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Evan Whitton
22 March, 2005  
The "Christie" claptrap and its bastard offspring

The rise and rise of the inscrutable discretions used by trial judges to conceal evidence

Rhonda Buckley, 51, a grandmother, was strangled in Newcastle, NSW, on Tuesday, September 25, 2001. Next day, her lover, Lyle Simpson, 47, attempted to kill himself. DNA tests showed that Simpsons semen was on her body.

At his murder trial in March 2005 legal aid lawyer Joanne Harris, for Simpson, brilliantly persuaded NSW Supreme Court Justice Anthony Whealy Bin to conceal his suicide attempt because it might cause him unfair prejudice. DPP Nicholas Cowdery QC banged in a nolle. Simpson walked.

Harriss argument was based on a recent vast improvement – for criminals – to the Christie discretion, a wondrous piece of metaphysical claptrap first expounded by the noble Lord Reading and others in Rex v Christie (House of Lords, 1914).

In Evidence: Its History and Policies (Butterworths, 1991), Professor Julius Stone QC and former Justice W.A.N. Wells note how the Christie discretion is supposed to work: the evidence concealed must be of comparatively little probative weight [and] this slight relevance must be accompanied by a great potentiality for prejudice.

imageUntil Simpson, my favourite among Christies Greatest Hits appeared at the 1991 trial of Sir (as he then was) Terence Lewis (seen here), who contrived to be at once a major organised criminal and Queensland Commissioner of Police.

Judge Anthony Healy Bin of the Queensland District Court used the discretion to suppress a tape of phone calls between Sir Terences bagman, Jack Herbert, and another accomplice, Barry MacNamara, in which they fret about a deplorable lack of honour among thieves.

Sir Terence had stiffed them and a John Garde of $1,000 – $333.33 each – from the whack-up of a $25,000 bribe which he had extorted from Jack Rooklyn, the celebrated Sydney organised criminal and yachtsman. MacNamara said:

Oh, I think it is a shitty trick, you know, I really do … And to think, for a fuckin shitty thousand dollars … I think its a very bad act.

Later, MacNamara said John [Garde] took it badly … he’s going to give that bloke [Lewis] a grand light this month, but Herbert cautioned: Terry loves this stuff; he might be a bit upset if I did it back to him.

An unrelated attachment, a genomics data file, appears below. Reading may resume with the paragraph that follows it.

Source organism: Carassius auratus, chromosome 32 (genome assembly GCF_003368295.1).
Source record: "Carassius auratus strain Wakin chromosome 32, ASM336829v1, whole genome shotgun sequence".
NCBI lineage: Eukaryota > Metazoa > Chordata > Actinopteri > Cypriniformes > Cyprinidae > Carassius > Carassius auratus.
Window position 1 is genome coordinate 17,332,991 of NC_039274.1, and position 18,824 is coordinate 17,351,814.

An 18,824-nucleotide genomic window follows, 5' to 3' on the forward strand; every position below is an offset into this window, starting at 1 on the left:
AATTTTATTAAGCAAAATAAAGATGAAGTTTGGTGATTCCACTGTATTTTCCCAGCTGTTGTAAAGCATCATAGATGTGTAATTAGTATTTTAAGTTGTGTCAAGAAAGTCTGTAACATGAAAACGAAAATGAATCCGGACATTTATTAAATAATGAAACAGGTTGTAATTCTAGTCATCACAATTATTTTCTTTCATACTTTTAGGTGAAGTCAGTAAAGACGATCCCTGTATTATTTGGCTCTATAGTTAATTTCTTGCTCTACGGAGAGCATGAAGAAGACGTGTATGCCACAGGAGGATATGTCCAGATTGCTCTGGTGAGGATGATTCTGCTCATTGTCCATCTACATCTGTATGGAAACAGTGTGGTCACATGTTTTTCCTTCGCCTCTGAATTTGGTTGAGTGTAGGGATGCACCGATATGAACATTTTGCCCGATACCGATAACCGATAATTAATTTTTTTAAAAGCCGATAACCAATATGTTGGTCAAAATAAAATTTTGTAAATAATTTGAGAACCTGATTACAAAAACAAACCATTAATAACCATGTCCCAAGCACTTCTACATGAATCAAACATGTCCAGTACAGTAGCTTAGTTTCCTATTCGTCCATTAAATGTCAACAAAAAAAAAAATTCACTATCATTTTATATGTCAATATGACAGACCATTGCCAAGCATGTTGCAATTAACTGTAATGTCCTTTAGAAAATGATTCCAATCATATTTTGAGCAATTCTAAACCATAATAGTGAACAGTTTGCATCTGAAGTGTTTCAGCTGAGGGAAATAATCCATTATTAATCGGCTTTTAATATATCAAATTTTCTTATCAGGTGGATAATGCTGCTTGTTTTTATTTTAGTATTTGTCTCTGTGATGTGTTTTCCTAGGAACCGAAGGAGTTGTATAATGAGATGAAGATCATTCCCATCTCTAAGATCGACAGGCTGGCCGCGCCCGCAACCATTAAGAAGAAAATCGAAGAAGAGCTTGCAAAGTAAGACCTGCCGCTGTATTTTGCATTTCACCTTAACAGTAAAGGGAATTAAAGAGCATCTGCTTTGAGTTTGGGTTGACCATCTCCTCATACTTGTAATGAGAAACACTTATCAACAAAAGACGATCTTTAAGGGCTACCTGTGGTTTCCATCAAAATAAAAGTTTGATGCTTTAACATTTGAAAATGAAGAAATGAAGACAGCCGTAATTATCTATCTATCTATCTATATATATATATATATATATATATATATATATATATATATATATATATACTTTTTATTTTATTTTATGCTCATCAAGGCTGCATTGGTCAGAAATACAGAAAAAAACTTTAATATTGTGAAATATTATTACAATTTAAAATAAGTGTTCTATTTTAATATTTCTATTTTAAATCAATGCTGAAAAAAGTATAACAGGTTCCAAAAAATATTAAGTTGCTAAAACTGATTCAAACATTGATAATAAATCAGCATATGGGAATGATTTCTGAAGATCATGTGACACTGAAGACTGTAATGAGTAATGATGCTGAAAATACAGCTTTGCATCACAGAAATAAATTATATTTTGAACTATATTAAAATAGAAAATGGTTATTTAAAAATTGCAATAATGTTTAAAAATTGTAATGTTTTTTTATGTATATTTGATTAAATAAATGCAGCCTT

The judge told Justice (as he now is) John Jerrard, for Sir Terence, that “the conversation tends to suggest … that your client is a person who is capable of ratting on his friends … It would be very prejudicial to him to let it in, so I am excluding it.”

The discretion was changed dramatically by the Evidence Act 1995 (Commonwealth and NSW). Section 137 of the NSW version states: “In a criminal proceeding, the court must refuse to admit evidence adduced by the prosecutor if its probative value is outweighed by the danger of unfair prejudice to the defendant.”

On a scale of 100, the probative/prejudicial ratio thus went from, say, 5/95 to 49/51, and the gap was reduced from 90 to virtually zero.

The bottom line on Christie and its bastard offspring is that they effectively give trial judges the power to conceal ALL evidence, however damning. The discretion concerns the trial judge’s opinion of facts. Others may think that, as a question of fact, he was inadvertently wrong about the ratio, but appeal courts cannot correct any such error because the trial judge, like a Rugby referee, is the sole judge of that sort of fact, if not of law.

Which leads to a disturbing point made by the authority on the Christie discretion, Dr John Forbes, of the University of Queensland. In Evidence in Queensland (The Law Book Company, 1992), he wrote, in his droll way:

If there ever was such a thing as judicial corruption, it might well reside in the expanding and almost inscrutable discretions which can alter the whole course of a criminal inquiry.

It might also be noted that a lot of people, including politicians, had a hand in Section 137s new declension in fairness to victims. But who is ultimately responsible? I think we should be told, if only to enable a grateful Mr Simpson to put a small cheque in the mail.